Russia said it would work out practical arrangements by Thursday for foreign companies to pay for its gas in roubles, raising the probability of supply disruptions as Western nations have so far rejected Moscow’s demand for a currency switch.
President Vladimir Putin’s order last week to charge “unfriendly” countries in roubles for Russian gas has boosted the currency after it fell to all-time lows when the West imposed sweeping sanctions against Moscow over its invasion of Ukraine.
“No one will supply gas for free, it is simply impossible, and you can pay for it only in roubles,” Kremlin spokesperson Dmitry Peskov told reporters on Tuesday.
The move has drawn strong criticism from European countries, which pay for Russian gas mostly in euros and say Russia is not entitled to redraw contracts, with the G7 nations rejecting Moscow’s demands this week.
European wholesale gas prices have made further gains this week on concerns about supply stopping.
Russia has so far met its contractual obligations for gas supplies to Europe.
Peskov said that in line with a March 31 deadline set by Putin, “all modalities are being developed so that this system is simple, understandable and feasible for respected European and international buyers.”
But G7 countries have called upon companies not to accede to rouble payments and that most gas supply contracts stipulate euro or US dollar payments.
“That’s a position that we share, that our energy Commissioner subscribed to,” a European Commission spokesperson said at a news conference in Brussels on Tuesday.
The European Union is assessing a scenarios including a full halt to Russian gas supplies next winter, as part of its contingency planning for supply shocks, the European Commission said last week.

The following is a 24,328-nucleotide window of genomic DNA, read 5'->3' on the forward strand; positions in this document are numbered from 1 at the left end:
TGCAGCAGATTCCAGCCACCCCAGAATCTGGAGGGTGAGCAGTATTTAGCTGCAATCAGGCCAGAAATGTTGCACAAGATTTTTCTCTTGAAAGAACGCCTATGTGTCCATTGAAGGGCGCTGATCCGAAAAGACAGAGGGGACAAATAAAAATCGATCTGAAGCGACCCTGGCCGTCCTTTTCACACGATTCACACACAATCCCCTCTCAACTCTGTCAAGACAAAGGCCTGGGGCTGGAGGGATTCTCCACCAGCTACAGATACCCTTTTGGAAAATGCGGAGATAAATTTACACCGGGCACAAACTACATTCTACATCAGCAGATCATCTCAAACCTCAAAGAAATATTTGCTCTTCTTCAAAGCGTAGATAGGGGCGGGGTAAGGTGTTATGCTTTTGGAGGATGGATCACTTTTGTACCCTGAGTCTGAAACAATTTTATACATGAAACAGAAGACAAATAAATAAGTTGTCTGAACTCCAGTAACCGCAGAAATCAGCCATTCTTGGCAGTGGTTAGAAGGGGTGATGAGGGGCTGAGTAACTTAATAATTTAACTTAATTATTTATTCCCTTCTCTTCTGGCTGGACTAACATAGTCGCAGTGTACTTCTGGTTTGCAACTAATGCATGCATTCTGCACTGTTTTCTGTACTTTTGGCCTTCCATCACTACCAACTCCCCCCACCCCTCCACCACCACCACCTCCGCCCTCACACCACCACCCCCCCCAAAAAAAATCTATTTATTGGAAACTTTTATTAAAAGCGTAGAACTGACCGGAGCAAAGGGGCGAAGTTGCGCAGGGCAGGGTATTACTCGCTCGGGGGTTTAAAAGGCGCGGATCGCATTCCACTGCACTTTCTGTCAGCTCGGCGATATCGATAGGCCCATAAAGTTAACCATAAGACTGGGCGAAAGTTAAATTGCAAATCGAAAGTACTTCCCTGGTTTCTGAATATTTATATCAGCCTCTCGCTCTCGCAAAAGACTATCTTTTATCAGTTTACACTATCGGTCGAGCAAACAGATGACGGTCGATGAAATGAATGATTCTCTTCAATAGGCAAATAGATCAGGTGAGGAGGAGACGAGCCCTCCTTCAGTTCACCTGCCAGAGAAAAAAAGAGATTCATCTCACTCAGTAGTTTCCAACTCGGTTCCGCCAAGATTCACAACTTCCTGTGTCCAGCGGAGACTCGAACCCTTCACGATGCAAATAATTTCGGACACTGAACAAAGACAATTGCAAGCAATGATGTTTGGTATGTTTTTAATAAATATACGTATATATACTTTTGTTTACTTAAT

Europe gets around 40% of its gas from Russia. Imports were at around 155 billion cubic metres (bcm) last year.
Putin’s demand has stoked fears in Germany, Europe’s top economy, about major disruptions to gas supplies should utilities fail to pay in roubles, and how this would affect industry and households.
Without Russian gas supplies the German economy would suffer “massive damages, which should be avoided if in any way possible,” E.ON Chief Executive Leonhard Birnbaum told German TV news programme Tagesthemen, adding that the country would need three years to become independent of Russian gas.
Germany’s gas network regulator will prioritize use for heating in residential housing over industrial use, which would cause energy hungry manufacturers such as steelmakers to bear the initial brunt of any supply cuts, he said.
Data from Gas Infrastructure Europe shows EU gas storage levels stand at 26% currently, highlighting the challenge to replace Russia as an energy provider.
The European Commission has proposed legislation requiring EU countries to fill their gas storage to at least 80% this year.
Markus Krebber, CEO of Germany’s largest utility RWE and a customer of Gazprom, said earlier this a complete stop of Russian gas imports could only be tolerated for a very brief period.
Last week, the United States and EU struck a deal for the United States to supply 15 bcm of liquefied natural gas (LNG) this year, which would not alone be able to fully replace Russian gas imports.
Peskov said that Russia, which says it is conducting a “special military operation” in Ukraine and is entitled to defend itself against sanctions, has been and will be a reliable supplier of gas.
But foreign companies would need to buy roubles and use them to make payments for gas, he added.
Separately, Valentina Matviyenko, the speaker of the upper house of parliament, said Russia was ready if Europe refused to buy Russian energy supplies.
If that happened, it could redirect supplies to Asian markets among others, TASS news agency quoted her as saying.
Russian gas deliveries to Europe through three key pipeline routes were broadly steady overall on Tuesday morning, little changed from Monday evening.